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tungsten converter HELP?!!


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#1 spazboy

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Posted 14 August 2006 - 11:49 AM

I have the Bolex EBM camera. And, I actually have an
85 gel insert that goes into the side of the camera
(BEFORE THE LENS). I'm wondering if this will convert
my tungsten film the same way as if I bought the
Tiffen 85 filter that screws on the END of the lens.

Same effect??

Or...what are any discrepenciees or differences by
using one or the other?
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#2 Brian Drysdale

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Posted 14 August 2006 - 05:05 PM

I have the Bolex EBM camera. And, I actually have an
85 gel insert that goes into the side of the camera
(BEFORE THE LENS). I'm wondering if this will convert
my tungsten film the same way as if I bought the
Tiffen 85 filter that screws on the END of the lens.

Same effect??

Or...what are any discrepenciees or differences by
using one or the other?


The 85 gel that fits into the camera's filter holder does the same job as using a 85 filter in front of the lens.
The gel filter is extremely high quality (it's not a lighting gel, it's a high quality photographic filter). The down side is that's delicate, easily marked and this can show in the frame. BTW Always have a filter holder in the slot (even if a filter isn't being used), otherwise you'll get fogging.
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#3 spazboy

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Posted 15 August 2006 - 09:56 AM

thanks for the asssistance.

wheres the best place online that I could grab
another insert gel because I think mine is actually
marked up enough that its gonna show.

would this work well?

http://www.rockcamer...om/new47628.jpg
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#4 Brian Drysdale

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Posted 15 August 2006 - 10:36 AM

would this work well?

http://www.rockcamer...om/new47628.jpg



That's the type of filter used, just be careful when cutting it to size. Although, don't use an 85C for conversion to tungsten.

Edited by Brian Drysdale, 15 August 2006 - 10:37 AM.

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#5 spazboy

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Posted 15 August 2006 - 11:41 AM

you'd use a blue 80, right!?
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#6 George White

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Posted 15 August 2006 - 11:12 PM

I have a Beaulieu super 8 camera that also has an internal filter. I asked the person who overhauled it for me if it would be better to remove it and use a filter on the front of the lens (I thought it would give me more flexibility). He told me that while the internal filter is in the light path to the film, it is not in the path to the viewfinder and thus has the advantage of not making the viewfinder less bright. I beleive the Bolex shares this characteristic (according to logic & an on-line manual I found). If so, it is a big advantage to use the internal filter.

---george


Same effect??

Or...what are any discrepenciees or differences by
using one or the other?


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#7 Brian Drysdale

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Posted 16 August 2006 - 05:40 AM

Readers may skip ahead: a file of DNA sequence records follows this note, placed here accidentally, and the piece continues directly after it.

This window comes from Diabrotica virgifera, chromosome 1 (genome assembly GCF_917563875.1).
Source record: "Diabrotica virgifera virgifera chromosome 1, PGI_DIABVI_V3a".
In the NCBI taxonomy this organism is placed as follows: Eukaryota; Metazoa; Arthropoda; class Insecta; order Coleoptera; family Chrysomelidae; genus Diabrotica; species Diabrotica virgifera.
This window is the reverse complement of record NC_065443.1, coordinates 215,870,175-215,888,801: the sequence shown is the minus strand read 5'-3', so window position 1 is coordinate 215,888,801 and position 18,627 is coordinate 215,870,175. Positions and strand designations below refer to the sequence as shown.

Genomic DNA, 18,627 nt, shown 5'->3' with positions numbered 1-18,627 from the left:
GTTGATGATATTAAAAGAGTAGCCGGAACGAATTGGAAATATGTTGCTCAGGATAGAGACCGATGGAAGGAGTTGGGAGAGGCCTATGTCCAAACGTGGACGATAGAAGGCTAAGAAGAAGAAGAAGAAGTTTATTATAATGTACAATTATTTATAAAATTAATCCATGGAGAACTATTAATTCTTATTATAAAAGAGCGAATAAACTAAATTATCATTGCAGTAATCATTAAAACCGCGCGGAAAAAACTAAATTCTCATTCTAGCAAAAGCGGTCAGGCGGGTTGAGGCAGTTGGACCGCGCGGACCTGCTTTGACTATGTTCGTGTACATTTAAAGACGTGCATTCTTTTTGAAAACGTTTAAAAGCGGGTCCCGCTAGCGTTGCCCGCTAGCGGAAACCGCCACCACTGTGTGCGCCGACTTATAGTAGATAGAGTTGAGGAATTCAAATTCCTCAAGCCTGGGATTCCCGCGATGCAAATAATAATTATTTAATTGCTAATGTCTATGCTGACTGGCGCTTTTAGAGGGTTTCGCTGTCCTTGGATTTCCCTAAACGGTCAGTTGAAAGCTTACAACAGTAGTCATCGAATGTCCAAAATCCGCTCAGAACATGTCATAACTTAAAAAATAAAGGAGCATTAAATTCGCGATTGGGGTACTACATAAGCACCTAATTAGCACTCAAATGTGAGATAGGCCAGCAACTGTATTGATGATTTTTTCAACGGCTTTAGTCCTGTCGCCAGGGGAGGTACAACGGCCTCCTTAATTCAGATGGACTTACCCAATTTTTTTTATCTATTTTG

you'd use a blue 80, right!?


If you want to use tungsten film in daylight you'd use either an 85 or 85B. Usually, the 85 with neg and the 85B with reversal, although you can use the 85B with both - it just seems a tad warm with the neg, but it's a personal taste thing.

On the Bolex cameras I've used the internal filter is in front of the viewfinder prism block, so that will cut the light going to the V/F.
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#8 David Mullen ASC

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Posted 16 August 2006 - 12:17 PM

If you want to use tungsten film in daylight you'd use either an 85 or 85B. Usually, the 85 with neg and the 85B with reversal, although you can use the 85B with both - it just seems a tad warm with the neg, but it's a personal taste thing.

On the Bolex cameras I've used the internal filter is in front of the viewfinder prism block, so that will cut the light going to the V/F.


85B is the correct filter to convert 5500K to 3200K. An 85 corrects 5500K to 3400K -- it's just that it's close enough for negative, whereas with reversal shot for direct projection, you need to get it right.

The 85 is the correct filter for Type-A reversal films like K40, which is balanced for 3400K. The 85B is the correct filter for Type-B reversal films like Ektachrome 64T, which is balanced for 3200K. Some old reversal stocks were balanced for 3400K because that's what Photoflood bulbs burn at.
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#9 Brian Drysdale

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Posted 16 August 2006 - 06:25 PM

85B is the correct filter to convert 5500K to 3200K. An 85 corrects 5500K to 3400K -- it's just that it's close enough for negative, whereas with reversal shot for direct projection, you need to get it right.

The 85 is the correct filter for Type-A reversal films like K40, which is balanced for 3400K. The 85B is the correct filter for Type-B reversal films like Ektachrome 64T, which is balanced for 3200K. Some old reversal stocks were balanced for 3400K because that's what Photoflood bulbs burn at.


Absolutely.

Although, when I used the 85B for both reversal and negative stocks, on the negative I found the print tended to be a bit warmer than I liked. I know one cameraman who used to shoot with the 81EF instead of the 85 for correction - this was one of the older stocks. Then did the final correction in the grade.
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